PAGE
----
3 September 2013
Changes to revenue recognition rules looked upon more favourably in New Zealand
New Zealand businesses are more receptive than most to the new global revenue recognition rules soon to be issued by the
IASB and FASB.
The latest Grant Thornton International Business Report (IBR) survey found that 46% of New Zealand businesses believe
changes to the existing accounting standards on revenue recognition are needed, compared with a global average of 38%.
Despite being more favourable of the changes, the majority of the New Zealand respondents thought that the latest joint
proposals would lead to increased costs (62% vs a global average of 50%) and more complexity (48% vs a global average of
Grant Thornton New Zealand National Technical Director Mark Hucklesby says the proposed change will bring a renewed
focus on this critically important element of financial statements, as the revenue amount is often the largest single
number reported in financial statements.
“The two Boards are to be congratulated for delivering a converged standard in this critical area of financial
reporting. Convergence has been challenging and not without setbacks and controversies. Against that background, Grant
Thornton sees this standard as a landmark achievement that will provide a major boost for investors looking to compare
company performance across borders.”
Some of the industries that will be most affected by revenue recognition changes include:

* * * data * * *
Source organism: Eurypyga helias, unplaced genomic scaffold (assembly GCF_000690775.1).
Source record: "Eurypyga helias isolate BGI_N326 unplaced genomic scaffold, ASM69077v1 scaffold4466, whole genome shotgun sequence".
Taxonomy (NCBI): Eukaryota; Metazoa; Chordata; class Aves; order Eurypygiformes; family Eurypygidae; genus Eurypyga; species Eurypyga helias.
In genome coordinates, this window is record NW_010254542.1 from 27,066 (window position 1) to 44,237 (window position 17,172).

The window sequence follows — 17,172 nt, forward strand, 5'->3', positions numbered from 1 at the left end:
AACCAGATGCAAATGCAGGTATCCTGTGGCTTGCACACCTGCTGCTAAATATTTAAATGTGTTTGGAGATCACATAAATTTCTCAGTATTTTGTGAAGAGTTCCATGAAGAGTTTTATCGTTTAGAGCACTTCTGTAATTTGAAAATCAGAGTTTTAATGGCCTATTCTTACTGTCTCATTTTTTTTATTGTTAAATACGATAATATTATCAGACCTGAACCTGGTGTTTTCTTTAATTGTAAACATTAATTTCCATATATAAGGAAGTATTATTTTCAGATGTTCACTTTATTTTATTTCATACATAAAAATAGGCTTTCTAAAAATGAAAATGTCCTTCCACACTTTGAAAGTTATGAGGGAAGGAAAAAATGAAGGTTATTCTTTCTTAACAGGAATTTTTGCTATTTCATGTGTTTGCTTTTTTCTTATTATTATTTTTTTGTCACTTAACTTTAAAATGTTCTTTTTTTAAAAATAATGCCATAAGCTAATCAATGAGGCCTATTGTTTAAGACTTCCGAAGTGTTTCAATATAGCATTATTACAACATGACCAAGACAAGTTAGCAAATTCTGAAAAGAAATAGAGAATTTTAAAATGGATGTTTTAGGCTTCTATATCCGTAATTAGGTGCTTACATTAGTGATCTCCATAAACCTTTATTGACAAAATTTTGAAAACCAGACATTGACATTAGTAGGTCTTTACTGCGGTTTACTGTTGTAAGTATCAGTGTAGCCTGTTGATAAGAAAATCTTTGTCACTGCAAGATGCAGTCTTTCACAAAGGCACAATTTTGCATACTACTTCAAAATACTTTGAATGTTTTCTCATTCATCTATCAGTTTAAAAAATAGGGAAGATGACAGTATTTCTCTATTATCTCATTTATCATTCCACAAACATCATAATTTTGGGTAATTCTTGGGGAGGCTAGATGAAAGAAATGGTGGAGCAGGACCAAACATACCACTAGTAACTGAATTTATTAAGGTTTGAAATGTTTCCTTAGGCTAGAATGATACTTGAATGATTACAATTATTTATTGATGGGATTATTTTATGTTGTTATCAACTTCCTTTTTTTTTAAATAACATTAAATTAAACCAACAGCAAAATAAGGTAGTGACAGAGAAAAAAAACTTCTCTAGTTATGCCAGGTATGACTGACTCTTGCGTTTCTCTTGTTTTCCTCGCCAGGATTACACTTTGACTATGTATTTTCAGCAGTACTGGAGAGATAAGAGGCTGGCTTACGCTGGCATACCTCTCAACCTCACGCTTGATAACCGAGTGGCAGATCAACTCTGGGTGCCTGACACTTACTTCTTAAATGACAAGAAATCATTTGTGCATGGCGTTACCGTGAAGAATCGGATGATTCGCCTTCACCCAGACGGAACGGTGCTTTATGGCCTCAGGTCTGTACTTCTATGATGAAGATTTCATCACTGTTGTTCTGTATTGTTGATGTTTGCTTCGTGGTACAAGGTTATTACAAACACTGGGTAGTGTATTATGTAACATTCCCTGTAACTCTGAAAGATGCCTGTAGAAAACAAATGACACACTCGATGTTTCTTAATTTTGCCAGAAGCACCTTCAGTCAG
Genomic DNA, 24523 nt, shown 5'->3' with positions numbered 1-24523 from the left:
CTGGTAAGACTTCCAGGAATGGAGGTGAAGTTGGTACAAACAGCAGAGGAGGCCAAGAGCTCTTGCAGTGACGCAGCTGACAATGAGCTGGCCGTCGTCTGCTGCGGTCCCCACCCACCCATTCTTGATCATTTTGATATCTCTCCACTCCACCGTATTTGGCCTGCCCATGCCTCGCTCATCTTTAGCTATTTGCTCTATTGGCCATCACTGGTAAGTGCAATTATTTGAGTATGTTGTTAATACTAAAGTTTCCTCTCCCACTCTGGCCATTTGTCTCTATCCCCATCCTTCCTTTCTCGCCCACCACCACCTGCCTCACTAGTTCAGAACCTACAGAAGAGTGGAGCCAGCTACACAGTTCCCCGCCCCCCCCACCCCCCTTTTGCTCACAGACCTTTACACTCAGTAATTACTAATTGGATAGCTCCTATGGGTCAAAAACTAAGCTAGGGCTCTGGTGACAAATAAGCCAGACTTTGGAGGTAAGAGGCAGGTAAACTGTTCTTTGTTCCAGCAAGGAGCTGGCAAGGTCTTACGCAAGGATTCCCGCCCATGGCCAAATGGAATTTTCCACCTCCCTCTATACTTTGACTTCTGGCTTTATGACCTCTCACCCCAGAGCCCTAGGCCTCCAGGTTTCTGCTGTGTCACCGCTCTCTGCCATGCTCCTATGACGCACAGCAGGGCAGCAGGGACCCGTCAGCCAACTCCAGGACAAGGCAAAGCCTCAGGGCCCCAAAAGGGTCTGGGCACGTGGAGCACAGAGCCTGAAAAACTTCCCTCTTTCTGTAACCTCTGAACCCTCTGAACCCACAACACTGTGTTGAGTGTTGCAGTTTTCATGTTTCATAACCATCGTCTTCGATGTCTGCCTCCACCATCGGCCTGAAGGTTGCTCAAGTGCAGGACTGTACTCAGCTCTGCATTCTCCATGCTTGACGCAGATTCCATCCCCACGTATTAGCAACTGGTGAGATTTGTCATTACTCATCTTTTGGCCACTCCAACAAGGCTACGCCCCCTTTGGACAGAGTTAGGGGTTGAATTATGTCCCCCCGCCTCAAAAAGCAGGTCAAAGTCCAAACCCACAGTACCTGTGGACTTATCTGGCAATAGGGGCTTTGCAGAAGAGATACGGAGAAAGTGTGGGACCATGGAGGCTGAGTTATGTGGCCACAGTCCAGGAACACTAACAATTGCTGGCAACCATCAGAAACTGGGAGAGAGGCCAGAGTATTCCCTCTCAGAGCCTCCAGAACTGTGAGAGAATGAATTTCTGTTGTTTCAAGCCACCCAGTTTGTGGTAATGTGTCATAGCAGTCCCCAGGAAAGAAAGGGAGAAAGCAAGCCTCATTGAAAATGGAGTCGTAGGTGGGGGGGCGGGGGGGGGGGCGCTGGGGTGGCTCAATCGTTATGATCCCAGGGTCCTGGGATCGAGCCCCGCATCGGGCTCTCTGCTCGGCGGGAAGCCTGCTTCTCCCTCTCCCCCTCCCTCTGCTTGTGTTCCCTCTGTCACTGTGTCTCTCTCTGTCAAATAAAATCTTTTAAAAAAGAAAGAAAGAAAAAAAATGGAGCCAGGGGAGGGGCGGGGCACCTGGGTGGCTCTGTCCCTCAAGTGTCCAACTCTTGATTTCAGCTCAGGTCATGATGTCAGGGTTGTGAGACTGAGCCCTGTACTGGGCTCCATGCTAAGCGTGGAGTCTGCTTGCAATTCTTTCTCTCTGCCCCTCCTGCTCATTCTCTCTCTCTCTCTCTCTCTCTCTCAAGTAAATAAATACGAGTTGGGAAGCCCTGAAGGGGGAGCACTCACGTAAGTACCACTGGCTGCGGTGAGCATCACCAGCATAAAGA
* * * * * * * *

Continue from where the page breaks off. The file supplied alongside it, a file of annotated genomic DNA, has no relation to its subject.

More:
• Telecoms and IT – where multiple deliverables are commonplace and current practice is mixed. Cellphone
businesses that account for a 'free' handset as a marketing cost will need to change this policy and instead allocate
revenue based on relative value
• Real estate – when to take revenue for 'off plan' apartment sales has been a difficult issue and the new model
will shift the boundary between percentage- of-completion and on-completion revenue recognition
• Sectors where performance-based or contingent fees are commonplace, such as asset management and some legal and
professional services. Under the new model variable payments would be accounted for on a best estimate basis subject to
being 'reasonably assured'
• Retail - accounting for rights of return, customer loyalty schemes and warranties could all be affected.
Other areas that could be affected include deferred and advanced payments, licensing arrangements, breakage and
non-refundable upfront fees.
A final standard is now expected in the third quarter of this year and would be effective for annual periods beginning
on or after 1 January 2017.
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